$pattern['q'] = '/[q]/'; $replace['q'] = '[q Q 9]';
    $pattern['r'] = '/[r]/'; $replace['r'] = '[r R]';
    $pattern['s'] = '/[s]/'; $replace['s'] = '[s S $ 5]';
    $pattern['t'] = '/[t]/'; $replace['t'] = '[t T 7]';
    $pattern['u'] = '/[u]/'; $replace['u'] = '[u U v V]';
    $pattern['v'] = '/[v]/'; $replace['v'] = '[v V u U]';
    $pattern['w'] = '/[w]/'; $replace['w'] = '[w W vv VV]';
    $pattern['x'] = '/[x]/'; $replace['x'] = '[x X]';
    $pattern['y'] = '/[y]/'; $replace['y'] = '[y Y]';
    $pattern['z'] = '/[z]/'; $replace['z'] = '[z Z 2]';
    $word = str_split(strtolower($_POST['word']));
    while($i < count($word))
            if($word[$i] != ' ' || count($word[$i]) < '1')
                $word[$i] = preg_replace($pattern[$word[$i]], $replace[$word[$i]], $word[$i]);
    //$word = "/" . implode('', $word) . "/";
    echo implode('', $word);

if($_GET['act'] == 'list')
    $link = mysql_connect('localhost', 'username', 'password', '1');
    $sql = "SELECT word FROM filters";
    $result = mysql_query($sql, $link);
    while($i < mysql_num_rows($result))
        echo mysql_result($result, $i, 'word') . "<br />";
     echo '<hr>';
        <title>RegEx Generator</title>
        <form action='badword.php?act=do' method='post'>
            Word: <input type='text' name='word' /><br />
            <input type='submit' value='Generate' />
        <a href="badword.php?act=list">List Words</a>
  • 15
    On't-day orget-day ig-pay atin-lay. Urse-cay ords-way are-ar ill-st ite-quay eadable-ray. (former owner of the AOL nick Itshay).
    – plinth
    Commented May 12, 2009 at 1:07
  • 9
    you mean "On't-day orget-fay"
    – Raiyan
    Commented May 22, 2015 at 16:28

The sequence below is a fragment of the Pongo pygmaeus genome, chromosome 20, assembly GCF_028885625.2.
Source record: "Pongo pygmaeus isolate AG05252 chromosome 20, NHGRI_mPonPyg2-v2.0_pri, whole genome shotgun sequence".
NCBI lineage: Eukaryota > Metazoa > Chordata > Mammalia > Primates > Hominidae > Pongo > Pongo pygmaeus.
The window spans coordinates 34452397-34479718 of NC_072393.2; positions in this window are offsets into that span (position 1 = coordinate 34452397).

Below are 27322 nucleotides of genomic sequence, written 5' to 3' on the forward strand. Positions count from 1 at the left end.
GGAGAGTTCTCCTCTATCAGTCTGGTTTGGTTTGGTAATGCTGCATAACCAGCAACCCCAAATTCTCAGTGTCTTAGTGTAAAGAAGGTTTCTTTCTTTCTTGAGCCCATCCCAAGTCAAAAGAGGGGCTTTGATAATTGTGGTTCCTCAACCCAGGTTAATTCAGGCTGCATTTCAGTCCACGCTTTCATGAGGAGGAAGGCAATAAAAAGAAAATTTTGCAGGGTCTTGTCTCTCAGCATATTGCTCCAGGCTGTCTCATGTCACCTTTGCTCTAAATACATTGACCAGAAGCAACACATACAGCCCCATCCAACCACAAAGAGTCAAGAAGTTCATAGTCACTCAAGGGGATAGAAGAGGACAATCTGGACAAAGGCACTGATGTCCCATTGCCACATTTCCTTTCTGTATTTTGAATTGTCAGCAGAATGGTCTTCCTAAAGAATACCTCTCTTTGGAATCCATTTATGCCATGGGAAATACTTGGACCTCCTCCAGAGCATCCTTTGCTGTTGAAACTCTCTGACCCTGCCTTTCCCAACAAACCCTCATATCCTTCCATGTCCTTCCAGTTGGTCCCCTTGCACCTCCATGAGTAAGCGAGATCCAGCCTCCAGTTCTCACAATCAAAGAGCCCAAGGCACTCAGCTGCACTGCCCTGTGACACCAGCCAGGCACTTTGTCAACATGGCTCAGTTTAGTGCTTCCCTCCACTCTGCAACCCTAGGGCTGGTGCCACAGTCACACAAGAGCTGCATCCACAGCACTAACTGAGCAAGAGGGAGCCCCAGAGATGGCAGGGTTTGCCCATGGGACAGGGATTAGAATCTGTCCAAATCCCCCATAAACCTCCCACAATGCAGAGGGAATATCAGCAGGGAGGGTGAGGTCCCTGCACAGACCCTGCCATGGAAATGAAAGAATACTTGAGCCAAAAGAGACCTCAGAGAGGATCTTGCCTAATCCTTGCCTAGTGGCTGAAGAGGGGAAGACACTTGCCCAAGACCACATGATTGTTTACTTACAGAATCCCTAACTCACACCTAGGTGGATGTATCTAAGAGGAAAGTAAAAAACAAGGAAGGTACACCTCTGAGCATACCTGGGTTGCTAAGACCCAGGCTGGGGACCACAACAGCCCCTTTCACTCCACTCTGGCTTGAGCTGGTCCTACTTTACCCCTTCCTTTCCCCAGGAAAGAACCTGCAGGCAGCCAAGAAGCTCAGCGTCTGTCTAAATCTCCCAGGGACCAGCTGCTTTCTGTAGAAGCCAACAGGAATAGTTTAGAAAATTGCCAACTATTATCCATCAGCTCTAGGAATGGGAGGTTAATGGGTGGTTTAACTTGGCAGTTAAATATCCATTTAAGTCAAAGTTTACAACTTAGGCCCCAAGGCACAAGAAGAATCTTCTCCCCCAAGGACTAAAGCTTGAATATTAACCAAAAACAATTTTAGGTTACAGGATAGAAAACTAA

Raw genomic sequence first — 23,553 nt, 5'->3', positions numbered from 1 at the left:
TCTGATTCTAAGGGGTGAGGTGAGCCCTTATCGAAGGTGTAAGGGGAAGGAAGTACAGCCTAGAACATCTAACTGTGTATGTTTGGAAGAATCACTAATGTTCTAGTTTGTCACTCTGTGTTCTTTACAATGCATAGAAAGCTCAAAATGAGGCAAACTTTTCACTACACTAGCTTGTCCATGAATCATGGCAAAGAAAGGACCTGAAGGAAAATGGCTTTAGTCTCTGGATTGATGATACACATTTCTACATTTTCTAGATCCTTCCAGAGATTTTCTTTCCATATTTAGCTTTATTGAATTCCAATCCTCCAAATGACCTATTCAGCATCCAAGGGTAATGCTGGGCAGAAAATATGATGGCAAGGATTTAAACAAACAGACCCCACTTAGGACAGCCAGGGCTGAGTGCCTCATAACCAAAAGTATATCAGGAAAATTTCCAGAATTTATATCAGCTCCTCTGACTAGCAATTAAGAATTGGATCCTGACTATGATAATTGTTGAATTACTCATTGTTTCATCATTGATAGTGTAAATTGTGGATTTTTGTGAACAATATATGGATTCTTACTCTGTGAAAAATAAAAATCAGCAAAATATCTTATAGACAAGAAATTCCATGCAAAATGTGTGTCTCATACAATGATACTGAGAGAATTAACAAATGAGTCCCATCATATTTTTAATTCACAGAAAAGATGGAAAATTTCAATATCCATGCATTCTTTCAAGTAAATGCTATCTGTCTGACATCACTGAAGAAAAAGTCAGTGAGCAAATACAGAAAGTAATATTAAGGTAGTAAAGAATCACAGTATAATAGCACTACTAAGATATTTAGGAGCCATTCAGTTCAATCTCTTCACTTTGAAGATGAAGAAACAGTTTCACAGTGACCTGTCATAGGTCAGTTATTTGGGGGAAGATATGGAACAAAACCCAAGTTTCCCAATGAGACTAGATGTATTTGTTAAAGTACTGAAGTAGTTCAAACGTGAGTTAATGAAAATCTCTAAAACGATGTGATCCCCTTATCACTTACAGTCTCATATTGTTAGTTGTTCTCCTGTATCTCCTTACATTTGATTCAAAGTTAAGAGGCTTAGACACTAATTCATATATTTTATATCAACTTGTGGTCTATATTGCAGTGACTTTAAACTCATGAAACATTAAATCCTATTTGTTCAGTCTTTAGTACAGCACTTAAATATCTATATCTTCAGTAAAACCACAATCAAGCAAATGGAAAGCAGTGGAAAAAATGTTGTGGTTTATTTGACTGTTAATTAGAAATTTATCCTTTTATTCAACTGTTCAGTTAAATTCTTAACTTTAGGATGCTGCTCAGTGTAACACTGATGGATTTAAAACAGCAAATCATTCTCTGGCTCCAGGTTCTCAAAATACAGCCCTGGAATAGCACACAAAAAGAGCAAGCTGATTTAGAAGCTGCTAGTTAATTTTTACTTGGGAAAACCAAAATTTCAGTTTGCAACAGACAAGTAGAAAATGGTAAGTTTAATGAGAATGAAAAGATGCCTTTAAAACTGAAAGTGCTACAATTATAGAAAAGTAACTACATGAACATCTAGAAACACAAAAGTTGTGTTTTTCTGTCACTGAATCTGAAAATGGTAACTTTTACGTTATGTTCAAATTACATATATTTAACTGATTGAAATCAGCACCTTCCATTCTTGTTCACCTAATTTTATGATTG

• This is a great reference, thank you for that. In application, however, I'm not sure how changing "hamburger" to "[h H][a A @][m M][b B I3 l3 i3][u U v V][r R][g G 6][e E 3][r R]" is going to help filter profanity.
    – JVE999
    Commented Feb 24, 2020 at 17:21
  • @JVE999 Sometimes users attempt to bypass bad word filters by using other characters instead of the conventional letters; instead of A, one could use @ to say a bad word. However, it may also help by including lower- and upper-case characters. For example, you have a database of bad words, from which you pass this code on, and use it to detect a bad word even if it was misspelled or tweaked through these means.
    – LeWolfie
    Commented Dec 12, 2021 at 22:44

If anyone needs an API, google currently provide a bad word indicator.


response: "false"

Update: Google has now removed this service.


I would say to just remove posts as you become aware of them, and block users who are overly explicit with their postings. You can say very offensive things without using any swear words. If you block the word ass (aka donkey), then people will just type a$$ or /\55, or whatever else they need to type to get past the filter.


+1 on the Clbuttic mistake, I think it is important for "bad word" filters to scan for both leading and trailing spaces (e.g., " ass ") as opposed for just the exact string so that we won't have words like clbuttic, clbuttes, buttert, buttess, etc.

  • 4
    And don't block the town of Scunthorpe.
    – TRiG
    Commented Nov 25, 2009 at 19:01
  • Unfortunately, that doesn't get rid of curses at the beginning of a paragraph or near punctuation. If I had a paragraph that consisted of "(badword)!", it would fail your test. Commented Feb 22, 2011 at 21:51

Wikipedia ClueBot has a bad word filter, read its source.



You could always convince the client to have a session of users just constantly posting expletives and make an easy solution to add them to the system. It is a lot of work but it will probably be more representative of the community.


In researching this topic I determined that what was needed was more than just a list that does arbitrary replacements. I have built a web service that allows you to identify the level of 'cleanliness' you desire. It also makes an effort to identify false positives - i.e. where a word may be bad in one context but not in others. Take a look at http://filterlanguage.com

  • 1
    The url was unreachable.
    – Lenin
    Commented Dec 13, 2012 at 11:44